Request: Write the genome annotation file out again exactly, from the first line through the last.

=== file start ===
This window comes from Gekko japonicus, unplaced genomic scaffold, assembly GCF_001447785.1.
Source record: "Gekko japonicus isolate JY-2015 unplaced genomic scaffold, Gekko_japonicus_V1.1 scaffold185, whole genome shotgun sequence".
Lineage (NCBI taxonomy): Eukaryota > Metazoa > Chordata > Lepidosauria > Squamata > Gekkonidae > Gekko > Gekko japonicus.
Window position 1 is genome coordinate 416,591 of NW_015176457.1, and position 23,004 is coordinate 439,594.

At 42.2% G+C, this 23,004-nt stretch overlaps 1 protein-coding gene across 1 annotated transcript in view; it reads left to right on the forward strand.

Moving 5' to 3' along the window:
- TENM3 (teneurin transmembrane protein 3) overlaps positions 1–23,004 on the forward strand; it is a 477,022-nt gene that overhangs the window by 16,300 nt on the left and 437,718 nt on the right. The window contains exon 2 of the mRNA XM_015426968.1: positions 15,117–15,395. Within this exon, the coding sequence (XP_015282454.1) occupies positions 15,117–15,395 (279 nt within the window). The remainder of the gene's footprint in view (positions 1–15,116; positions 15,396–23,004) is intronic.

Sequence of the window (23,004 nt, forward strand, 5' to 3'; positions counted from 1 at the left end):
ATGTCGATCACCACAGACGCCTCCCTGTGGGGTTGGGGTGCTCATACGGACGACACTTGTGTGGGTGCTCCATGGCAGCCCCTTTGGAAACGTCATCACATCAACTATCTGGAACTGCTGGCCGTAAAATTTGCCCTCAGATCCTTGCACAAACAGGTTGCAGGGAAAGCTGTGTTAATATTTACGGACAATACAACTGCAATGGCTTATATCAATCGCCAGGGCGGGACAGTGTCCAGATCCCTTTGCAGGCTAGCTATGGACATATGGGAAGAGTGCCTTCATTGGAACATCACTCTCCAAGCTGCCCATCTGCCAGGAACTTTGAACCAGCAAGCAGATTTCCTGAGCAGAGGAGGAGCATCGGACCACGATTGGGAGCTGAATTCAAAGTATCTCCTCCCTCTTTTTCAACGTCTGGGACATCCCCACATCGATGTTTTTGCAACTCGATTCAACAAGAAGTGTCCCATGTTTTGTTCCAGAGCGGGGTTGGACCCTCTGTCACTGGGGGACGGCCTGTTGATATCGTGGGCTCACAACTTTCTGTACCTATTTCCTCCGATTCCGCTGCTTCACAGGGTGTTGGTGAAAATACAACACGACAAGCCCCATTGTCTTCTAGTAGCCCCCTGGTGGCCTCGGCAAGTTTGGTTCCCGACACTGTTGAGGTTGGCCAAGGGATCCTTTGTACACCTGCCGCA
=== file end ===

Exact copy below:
This window comes from Gekko japonicus, unplaced genomic scaffold, assembly GCF_001447785.1.
Source record: "Gekko japonicus isolate JY-2015 unplaced genomic scaffold, Gekko_japonicus_V1.1 scaffold185, whole genome shotgun sequence".
Lineage (NCBI taxonomy): Eukaryota > Metazoa > Chordata > Lepidosauria > Squamata > Gekkonidae > Gekko > Gekko japonicus.
Window position 1 is genome coordinate 416,591 of NW_015176457.1, and position 23,004 is coordinate 439,594.

At 42.2% G+C, this 23,004-nt stretch overlaps 1 protein-coding gene across 1 annotated transcript in view; it reads left to right on the forward strand.

Moving 5' to 3' along the window:
- TENM3 (teneurin transmembrane protein 3) overlaps positions 1–23,004 on the forward strand; it is a 477,022-nt gene that overhangs the window by 16,300 nt on the left and 437,718 nt on the right. The window contains exon 2 of the mRNA XM_015426968.1: positions 15,117–15,395. Within this exon, the coding sequence (XP_015282454.1) occupies positions 15,117–15,395 (279 nt within the window). The remainder of the gene's footprint in view (positions 1–15,116; positions 15,396–23,004) is intronic.

Sequence of the window (23,004 nt, forward strand, 5' to 3'; positions counted from 1 at the left end):
ATGTCGATCACCACAGACGCCTCCCTGTGGGGTTGGGGTGCTCATACGGACGACACTTGTGTGGGTGCTCCATGGCAGCCCCTTTGGAAACGTCATCACATCAACTATCTGGAACTGCTGGCCGTAAAATTTGCCCTCAGATCCTTGCACAAACAGGTTGCAGGGAAAGCTGTGTTAATATTTACGGACAATACAACTGCAATGGCTTATATCAATCGCCAGGGCGGGACAGTGTCCAGATCCCTTTGCAGGCTAGCTATGGACATATGGGAAGAGTGCCTTCATTGGAACATCACTCTCCAAGCTGCCCATCTGCCAGGAACTTTGAACCAGCAAGCAGATTTCCTGAGCAGAGGAGGAGCATCGGACCACGATTGGGAGCTGAATTCAAAGTATCTCCTCCCTCTTTTTCAACGTCTGGGACATCCCCACATCGATGTTTTTGCAACTCGATTCAACAAGAAGTGTCCCATGTTTTGTTCCAGAGCGGGGTTGGACCCTCTGTCACTGGGGGACGGCCTGTTGATATCGTGGGCTCACAACTTTCTGTACCTATTTCCTCCGATTCCGCTGCTTCACAGGGTGTTGGTGAAAATACAACACGACAAGCCCCATTGTCTTCTAGTAGCCCCCTGGTGGCCTCGGCAAGTTTGGTTCCCGACACTGTTGAGGTTGGCCAAGGGATCCTTTGTACACCTGCCGCA